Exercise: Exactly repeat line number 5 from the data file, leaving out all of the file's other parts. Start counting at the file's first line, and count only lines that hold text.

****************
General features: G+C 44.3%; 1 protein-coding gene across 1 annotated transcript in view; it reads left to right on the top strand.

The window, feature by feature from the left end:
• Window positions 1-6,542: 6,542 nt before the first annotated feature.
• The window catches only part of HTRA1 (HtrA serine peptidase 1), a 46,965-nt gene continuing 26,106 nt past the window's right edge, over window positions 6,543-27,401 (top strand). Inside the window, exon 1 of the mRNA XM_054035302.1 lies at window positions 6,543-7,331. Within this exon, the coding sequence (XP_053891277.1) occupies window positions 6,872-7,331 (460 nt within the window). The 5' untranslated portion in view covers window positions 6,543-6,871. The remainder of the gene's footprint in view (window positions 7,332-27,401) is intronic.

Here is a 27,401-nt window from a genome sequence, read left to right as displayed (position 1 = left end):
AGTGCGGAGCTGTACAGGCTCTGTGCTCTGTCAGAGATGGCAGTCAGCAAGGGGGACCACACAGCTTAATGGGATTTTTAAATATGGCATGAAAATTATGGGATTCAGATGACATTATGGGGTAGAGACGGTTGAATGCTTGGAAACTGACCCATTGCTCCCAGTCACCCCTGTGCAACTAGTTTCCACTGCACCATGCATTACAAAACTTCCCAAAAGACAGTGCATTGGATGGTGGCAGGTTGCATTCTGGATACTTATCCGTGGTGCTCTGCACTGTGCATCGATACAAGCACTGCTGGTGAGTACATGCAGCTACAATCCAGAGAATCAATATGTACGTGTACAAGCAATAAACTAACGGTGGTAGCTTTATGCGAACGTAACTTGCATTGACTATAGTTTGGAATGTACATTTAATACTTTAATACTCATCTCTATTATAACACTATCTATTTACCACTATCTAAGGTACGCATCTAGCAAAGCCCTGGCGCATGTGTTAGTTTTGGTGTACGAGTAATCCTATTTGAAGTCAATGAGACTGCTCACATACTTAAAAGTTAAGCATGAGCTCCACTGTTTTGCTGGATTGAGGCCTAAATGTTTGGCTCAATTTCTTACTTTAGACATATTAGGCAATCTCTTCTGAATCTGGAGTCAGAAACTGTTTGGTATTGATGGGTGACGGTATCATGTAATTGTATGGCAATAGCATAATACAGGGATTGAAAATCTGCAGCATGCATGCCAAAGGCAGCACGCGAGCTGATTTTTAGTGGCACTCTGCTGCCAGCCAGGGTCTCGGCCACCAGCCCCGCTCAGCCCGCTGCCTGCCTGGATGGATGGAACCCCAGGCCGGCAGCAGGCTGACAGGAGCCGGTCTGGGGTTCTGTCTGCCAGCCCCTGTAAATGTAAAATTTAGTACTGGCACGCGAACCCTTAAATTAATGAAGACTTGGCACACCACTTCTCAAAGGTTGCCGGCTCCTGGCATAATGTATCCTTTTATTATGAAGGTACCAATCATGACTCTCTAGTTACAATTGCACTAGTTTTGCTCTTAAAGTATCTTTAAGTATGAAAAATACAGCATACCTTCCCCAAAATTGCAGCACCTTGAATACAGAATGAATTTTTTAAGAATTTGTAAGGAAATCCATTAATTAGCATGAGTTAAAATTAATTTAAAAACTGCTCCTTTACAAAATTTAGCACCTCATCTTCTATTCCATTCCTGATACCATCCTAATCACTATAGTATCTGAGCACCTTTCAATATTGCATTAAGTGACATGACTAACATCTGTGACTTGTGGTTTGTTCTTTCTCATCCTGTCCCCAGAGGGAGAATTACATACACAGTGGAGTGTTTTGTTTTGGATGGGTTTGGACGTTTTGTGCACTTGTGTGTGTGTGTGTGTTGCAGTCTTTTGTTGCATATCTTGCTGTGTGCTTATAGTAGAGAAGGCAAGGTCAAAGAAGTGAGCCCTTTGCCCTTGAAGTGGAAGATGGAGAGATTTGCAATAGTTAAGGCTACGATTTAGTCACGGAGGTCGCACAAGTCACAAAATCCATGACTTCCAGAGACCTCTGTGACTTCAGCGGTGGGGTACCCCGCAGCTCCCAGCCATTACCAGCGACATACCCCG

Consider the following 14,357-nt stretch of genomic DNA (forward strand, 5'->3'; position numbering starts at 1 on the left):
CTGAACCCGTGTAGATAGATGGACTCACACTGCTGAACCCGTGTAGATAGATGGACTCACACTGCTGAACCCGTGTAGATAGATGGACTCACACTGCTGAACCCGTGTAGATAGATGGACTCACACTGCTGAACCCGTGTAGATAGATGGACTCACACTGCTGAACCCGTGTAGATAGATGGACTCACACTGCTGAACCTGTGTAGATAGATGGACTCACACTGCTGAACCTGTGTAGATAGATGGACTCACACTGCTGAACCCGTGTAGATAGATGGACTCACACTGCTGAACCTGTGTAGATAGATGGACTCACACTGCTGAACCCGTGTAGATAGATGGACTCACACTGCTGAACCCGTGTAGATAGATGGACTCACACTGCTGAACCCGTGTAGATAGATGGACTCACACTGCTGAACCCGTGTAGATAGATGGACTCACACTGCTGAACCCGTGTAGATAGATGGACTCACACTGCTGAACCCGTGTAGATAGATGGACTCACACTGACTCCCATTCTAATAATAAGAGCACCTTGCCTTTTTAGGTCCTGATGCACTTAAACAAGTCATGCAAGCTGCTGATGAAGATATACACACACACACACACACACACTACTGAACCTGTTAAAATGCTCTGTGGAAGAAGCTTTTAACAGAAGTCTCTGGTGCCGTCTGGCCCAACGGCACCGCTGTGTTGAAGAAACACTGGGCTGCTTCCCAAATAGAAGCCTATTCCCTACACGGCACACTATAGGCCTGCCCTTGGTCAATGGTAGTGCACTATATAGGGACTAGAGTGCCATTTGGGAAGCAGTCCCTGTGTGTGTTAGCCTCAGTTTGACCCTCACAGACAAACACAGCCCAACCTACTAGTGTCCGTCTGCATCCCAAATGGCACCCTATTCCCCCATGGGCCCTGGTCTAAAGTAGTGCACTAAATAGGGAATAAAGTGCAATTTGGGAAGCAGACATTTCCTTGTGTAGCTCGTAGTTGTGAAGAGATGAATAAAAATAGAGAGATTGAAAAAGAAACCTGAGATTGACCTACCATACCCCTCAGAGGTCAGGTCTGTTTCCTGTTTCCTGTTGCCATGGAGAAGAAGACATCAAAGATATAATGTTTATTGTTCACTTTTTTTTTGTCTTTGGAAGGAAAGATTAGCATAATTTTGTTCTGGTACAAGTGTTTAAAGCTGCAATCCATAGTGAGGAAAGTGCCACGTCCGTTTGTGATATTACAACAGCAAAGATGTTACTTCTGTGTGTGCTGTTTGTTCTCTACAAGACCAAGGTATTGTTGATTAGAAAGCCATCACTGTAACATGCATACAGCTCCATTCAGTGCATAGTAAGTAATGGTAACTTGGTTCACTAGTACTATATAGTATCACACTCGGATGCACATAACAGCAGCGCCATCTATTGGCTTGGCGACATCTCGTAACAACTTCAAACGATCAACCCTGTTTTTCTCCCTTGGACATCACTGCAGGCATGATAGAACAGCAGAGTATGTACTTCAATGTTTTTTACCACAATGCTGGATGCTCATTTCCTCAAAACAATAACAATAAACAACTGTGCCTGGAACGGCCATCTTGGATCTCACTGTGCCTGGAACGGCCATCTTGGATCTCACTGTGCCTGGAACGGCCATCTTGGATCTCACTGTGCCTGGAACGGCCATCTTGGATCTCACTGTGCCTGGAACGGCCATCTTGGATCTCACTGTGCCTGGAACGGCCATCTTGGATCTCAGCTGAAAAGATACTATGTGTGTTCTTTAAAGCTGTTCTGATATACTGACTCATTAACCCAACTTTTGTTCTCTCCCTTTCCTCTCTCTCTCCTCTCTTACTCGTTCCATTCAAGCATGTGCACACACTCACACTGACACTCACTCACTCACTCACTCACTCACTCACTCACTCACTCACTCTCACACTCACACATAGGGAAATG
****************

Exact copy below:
Here is a 27,401-nt window from a genome sequence, read left to right as displayed (position 1 = left end):